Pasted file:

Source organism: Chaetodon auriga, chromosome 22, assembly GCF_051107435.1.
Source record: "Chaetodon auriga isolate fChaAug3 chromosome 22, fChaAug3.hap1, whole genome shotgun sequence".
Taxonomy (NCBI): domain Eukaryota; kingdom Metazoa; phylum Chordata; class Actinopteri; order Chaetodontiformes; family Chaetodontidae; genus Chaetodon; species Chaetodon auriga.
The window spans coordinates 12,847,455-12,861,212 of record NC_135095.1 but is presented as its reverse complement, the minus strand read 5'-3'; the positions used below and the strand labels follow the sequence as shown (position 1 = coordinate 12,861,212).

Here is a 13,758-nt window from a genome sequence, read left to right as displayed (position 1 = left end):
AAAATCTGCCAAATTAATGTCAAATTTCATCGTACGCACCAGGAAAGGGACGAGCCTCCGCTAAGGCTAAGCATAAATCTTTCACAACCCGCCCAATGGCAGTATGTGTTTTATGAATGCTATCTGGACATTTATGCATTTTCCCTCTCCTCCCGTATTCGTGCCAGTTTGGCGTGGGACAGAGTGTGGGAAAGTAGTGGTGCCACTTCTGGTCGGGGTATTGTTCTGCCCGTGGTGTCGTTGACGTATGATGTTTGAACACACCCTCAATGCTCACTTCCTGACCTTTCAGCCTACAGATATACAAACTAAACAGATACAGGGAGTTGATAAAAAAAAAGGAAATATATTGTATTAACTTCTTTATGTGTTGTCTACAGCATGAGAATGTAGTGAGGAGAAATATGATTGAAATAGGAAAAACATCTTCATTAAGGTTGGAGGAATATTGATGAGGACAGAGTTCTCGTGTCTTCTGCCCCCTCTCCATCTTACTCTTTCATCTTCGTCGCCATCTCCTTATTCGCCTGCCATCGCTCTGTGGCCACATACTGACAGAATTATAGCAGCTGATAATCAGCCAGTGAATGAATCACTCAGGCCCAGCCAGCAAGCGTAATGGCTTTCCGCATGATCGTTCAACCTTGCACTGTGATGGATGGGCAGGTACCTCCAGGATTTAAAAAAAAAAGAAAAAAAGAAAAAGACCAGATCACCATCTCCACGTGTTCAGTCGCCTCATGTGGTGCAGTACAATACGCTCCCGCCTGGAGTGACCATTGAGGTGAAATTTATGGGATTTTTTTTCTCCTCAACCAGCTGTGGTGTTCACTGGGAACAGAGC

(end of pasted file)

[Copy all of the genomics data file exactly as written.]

Source organism: Chaetodon auriga, chromosome 22, assembly GCF_051107435.1.
Source record: "Chaetodon auriga isolate fChaAug3 chromosome 22, fChaAug3.hap1, whole genome shotgun sequence".
Taxonomy (NCBI): domain Eukaryota; kingdom Metazoa; phylum Chordata; class Actinopteri; order Chaetodontiformes; family Chaetodontidae; genus Chaetodon; species Chaetodon auriga.
The window spans coordinates 12,847,455-12,861,212 of record NC_135095.1 but is presented as its reverse complement, the minus strand read 5'-3'; the positions used below and the strand labels follow the sequence as shown (position 1 = coordinate 12,861,212).

Here is a 13,758-nt window from a genome sequence, read left to right as displayed (position 1 = left end):
AAAATCTGCCAAATTAATGTCAAATTTCATCGTACGCACCAGGAAAGGGACGAGCCTCCGCTAAGGCTAAGCATAAATCTTTCACAACCCGCCCAATGGCAGTATGTGTTTTATGAATGCTATCTGGACATTTATGCATTTTCCCTCTCCTCCCGTATTCGTGCCAGTTTGGCGTGGGACAGAGTGTGGGAAAGTAGTGGTGCCACTTCTGGTCGGGGTATTGTTCTGCCCGTGGTGTCGTTGACGTATGATGTTTGAACACACCCTCAATGCTCACTTCCTGACCTTTCAGCCTACAGATATACAAACTAAACAGATACAGGGAGTTGATAAAAAAAAAGGAAATATATTGTATTAACTTCTTTATGTGTTGTCTACAGCATGAGAATGTAGTGAGGAGAAATATGATTGAAATAGGAAAAACATCTTCATTAAGGTTGGAGGAATATTGATGAGGACAGAGTTCTCGTGTCTTCTGCCCCCTCTCCATCTTACTCTTTCATCTTCGTCGCCATCTCCTTATTCGCCTGCCATCGCTCTGTGGCCACATACTGACAGAATTATAGCAGCTGATAATCAGCCAGTGAATGAATCACTCAGGCCCAGCCAGCAAGCGTAATGGCTTTCCGCATGATCGTTCAACCTTGCACTGTGATGGATGGGCAGGTACCTCCAGGATTTAAAAAAAAAAGAAAAAAAGAAAAAGACCAGATCACCATCTCCACGTGTTCAGTCGCCTCATGTGGTGCAGTACAATACGCTCCCGCCTGGAGTGACCATTGAGGTGAAATTTATGGGATTTTTTTTCTCCTCAACCAGCTGTGGTGTTCACTGGGAACAGAGC